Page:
The fourth day of our coastal Christmas found us at the beach, walking barefoot in the surf as we collected seashells. There’s nothing quite like the sensation of warm, wet sand between your toes. At one point, Cliff cleaned his shoes on some Sargassum (seaweed) that had washed ashore. The name seaweed is actually a misnomer. Sargassum is a brown algae that, when floating in the water, is actually its own ecosystem. Once it washes ashore it becomes a food source for many coastal birds.
Speaking of birds, during our al fresco brunch we observed a bird that neither of us could ever recall having seen: a European Starling. These stocky black birds with short tails, triangular wings, and long, pointed bills were initially brought to North America in the 19th century and are now among the continent’s most numerous songbirds. Back in the 1890s, a group of Shakespeare enthusiasts released 100 European Starlings in New York’s Central Park because they wanted America to have all the birds the Bard ever mentioned. After several attempts, the population took off, and today more than 200 million European Starlings range from Alaska to Mexico.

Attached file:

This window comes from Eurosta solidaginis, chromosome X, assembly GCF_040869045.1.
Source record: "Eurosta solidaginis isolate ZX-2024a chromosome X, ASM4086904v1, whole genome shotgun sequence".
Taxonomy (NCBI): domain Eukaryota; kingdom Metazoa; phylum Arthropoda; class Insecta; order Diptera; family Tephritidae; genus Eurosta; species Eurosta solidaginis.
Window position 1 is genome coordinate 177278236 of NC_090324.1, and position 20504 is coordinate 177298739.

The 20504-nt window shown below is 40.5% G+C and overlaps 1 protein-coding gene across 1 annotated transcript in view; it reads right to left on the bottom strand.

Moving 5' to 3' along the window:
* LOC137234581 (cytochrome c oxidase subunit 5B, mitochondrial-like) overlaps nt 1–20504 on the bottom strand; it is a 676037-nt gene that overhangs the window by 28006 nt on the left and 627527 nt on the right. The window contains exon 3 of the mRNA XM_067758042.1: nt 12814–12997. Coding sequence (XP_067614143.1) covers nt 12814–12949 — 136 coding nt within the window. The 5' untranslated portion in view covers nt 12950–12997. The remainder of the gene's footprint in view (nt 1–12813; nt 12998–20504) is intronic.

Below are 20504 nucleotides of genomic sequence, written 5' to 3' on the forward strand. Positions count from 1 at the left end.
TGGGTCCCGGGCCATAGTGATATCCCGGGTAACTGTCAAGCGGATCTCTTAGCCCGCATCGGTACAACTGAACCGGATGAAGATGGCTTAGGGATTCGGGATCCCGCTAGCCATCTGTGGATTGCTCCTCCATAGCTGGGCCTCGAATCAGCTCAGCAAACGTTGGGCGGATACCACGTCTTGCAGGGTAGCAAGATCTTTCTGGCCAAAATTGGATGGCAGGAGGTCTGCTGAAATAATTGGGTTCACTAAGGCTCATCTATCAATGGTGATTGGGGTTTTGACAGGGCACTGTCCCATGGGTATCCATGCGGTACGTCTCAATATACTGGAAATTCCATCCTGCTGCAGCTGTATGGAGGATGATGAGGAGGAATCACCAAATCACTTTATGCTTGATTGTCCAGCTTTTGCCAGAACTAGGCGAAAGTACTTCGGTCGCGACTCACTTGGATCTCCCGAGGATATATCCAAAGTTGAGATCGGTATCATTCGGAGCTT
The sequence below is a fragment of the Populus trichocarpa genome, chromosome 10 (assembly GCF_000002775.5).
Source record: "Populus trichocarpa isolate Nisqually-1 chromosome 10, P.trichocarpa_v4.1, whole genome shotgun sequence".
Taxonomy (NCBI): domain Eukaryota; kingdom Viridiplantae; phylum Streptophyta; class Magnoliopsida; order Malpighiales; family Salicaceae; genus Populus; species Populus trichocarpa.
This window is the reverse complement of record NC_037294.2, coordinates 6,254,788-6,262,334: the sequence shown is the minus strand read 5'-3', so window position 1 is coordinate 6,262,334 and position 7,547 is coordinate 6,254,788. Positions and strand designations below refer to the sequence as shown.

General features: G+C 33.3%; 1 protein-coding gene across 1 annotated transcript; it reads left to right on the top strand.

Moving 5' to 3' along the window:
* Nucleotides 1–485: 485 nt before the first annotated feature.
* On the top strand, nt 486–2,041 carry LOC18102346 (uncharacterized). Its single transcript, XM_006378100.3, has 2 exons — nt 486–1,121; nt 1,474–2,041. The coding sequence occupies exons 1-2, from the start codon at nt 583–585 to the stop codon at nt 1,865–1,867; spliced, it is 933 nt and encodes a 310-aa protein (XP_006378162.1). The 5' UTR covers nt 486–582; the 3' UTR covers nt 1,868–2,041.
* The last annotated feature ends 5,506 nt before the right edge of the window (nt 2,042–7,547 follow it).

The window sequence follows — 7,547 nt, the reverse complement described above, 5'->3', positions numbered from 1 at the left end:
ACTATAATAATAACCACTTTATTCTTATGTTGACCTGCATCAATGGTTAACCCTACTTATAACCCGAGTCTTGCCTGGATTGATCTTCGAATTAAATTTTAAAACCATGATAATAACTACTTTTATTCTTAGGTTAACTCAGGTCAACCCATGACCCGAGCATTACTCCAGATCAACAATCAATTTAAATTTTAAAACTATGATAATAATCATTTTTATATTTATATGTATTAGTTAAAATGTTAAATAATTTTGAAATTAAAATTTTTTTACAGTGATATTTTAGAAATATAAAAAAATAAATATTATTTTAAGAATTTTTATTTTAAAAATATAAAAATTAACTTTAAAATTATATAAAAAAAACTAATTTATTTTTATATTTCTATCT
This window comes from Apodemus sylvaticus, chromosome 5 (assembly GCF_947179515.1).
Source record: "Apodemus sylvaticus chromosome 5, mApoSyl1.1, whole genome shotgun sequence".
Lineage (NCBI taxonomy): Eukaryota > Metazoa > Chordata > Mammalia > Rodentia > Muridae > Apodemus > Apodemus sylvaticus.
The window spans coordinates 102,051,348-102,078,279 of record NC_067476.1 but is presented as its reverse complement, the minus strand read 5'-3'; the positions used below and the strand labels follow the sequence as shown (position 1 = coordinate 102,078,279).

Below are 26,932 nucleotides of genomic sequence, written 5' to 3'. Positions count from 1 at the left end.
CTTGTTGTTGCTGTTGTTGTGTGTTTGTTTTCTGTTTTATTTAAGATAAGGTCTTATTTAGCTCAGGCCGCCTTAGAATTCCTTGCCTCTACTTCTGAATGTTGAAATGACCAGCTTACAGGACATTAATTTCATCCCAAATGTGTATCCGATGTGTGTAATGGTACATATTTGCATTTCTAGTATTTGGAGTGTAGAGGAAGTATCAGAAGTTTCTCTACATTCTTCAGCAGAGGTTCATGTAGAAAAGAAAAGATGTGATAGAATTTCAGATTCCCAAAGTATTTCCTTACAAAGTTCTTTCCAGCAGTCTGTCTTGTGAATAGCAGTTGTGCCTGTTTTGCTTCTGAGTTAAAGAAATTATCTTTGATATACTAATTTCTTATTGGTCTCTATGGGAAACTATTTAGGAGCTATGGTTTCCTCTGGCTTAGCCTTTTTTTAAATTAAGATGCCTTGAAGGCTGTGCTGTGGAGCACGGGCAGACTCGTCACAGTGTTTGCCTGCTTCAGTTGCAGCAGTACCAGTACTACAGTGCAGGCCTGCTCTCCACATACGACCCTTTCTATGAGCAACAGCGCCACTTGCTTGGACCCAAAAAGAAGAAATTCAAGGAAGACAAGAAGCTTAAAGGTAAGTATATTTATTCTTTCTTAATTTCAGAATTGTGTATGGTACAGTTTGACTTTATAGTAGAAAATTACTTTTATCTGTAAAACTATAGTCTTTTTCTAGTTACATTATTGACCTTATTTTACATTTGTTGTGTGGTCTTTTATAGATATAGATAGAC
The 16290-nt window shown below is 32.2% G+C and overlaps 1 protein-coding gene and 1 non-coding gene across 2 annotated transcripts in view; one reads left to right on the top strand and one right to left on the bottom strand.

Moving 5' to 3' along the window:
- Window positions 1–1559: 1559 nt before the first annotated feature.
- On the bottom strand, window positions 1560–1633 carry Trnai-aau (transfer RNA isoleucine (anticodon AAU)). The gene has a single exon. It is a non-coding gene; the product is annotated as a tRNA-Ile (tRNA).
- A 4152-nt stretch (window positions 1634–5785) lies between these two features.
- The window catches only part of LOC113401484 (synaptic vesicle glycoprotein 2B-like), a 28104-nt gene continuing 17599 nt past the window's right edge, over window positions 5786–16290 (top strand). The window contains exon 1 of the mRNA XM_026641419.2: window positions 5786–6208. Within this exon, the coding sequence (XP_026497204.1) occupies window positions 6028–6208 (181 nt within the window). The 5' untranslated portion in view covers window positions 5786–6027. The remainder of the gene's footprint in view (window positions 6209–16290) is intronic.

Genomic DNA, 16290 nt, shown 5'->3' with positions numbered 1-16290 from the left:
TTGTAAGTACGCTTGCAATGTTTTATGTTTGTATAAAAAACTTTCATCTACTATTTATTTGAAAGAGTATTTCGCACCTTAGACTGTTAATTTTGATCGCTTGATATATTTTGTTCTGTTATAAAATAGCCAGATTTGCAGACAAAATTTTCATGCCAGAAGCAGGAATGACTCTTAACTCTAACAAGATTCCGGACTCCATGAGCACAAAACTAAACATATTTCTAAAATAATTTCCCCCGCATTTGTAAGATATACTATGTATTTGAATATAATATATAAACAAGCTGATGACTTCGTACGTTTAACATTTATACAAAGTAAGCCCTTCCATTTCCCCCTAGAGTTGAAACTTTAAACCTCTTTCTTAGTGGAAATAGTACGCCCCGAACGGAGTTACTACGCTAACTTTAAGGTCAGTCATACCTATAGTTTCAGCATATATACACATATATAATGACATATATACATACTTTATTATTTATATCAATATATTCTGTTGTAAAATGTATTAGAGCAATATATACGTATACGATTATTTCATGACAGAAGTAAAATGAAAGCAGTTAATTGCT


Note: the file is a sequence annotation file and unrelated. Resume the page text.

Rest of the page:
The European Starling has glossy black feathers with a purplish-greenish metallic sheen, which are speckled with white during winter, making for a dazzling display. Soon our little friend was joined by dozens of others foraging for food and hoping that a morsel or two might fall from our table.
Late in the day we welcomed our Heart of Texas Camping Unit (HOTC) friends, the Mattneys and the Bairds, for a Christmas Eve cocktail hour at the campfire. It was so energizing to reconnect with them, share some stories, enjoy a few laughs, and commiserate on the current state of affairs.
Afterward, Cliff fired up the BGE and roasted a duck and root vegetables, which we accompanied with a Sterling Vineyards Cabernet, before ending the evening with a viewing of “The Bells of St. Mary’s.”
A few lessons we learned are worth sharing:
- Galveston’s beaches are a crab graveyard, littered with crab shells, carcasses and legs (yuck!).
- The wind can carry a ship’s engine noise for miles.
- YouTube has some awesome fireplace videos, complete with glowing embers and crackling logs.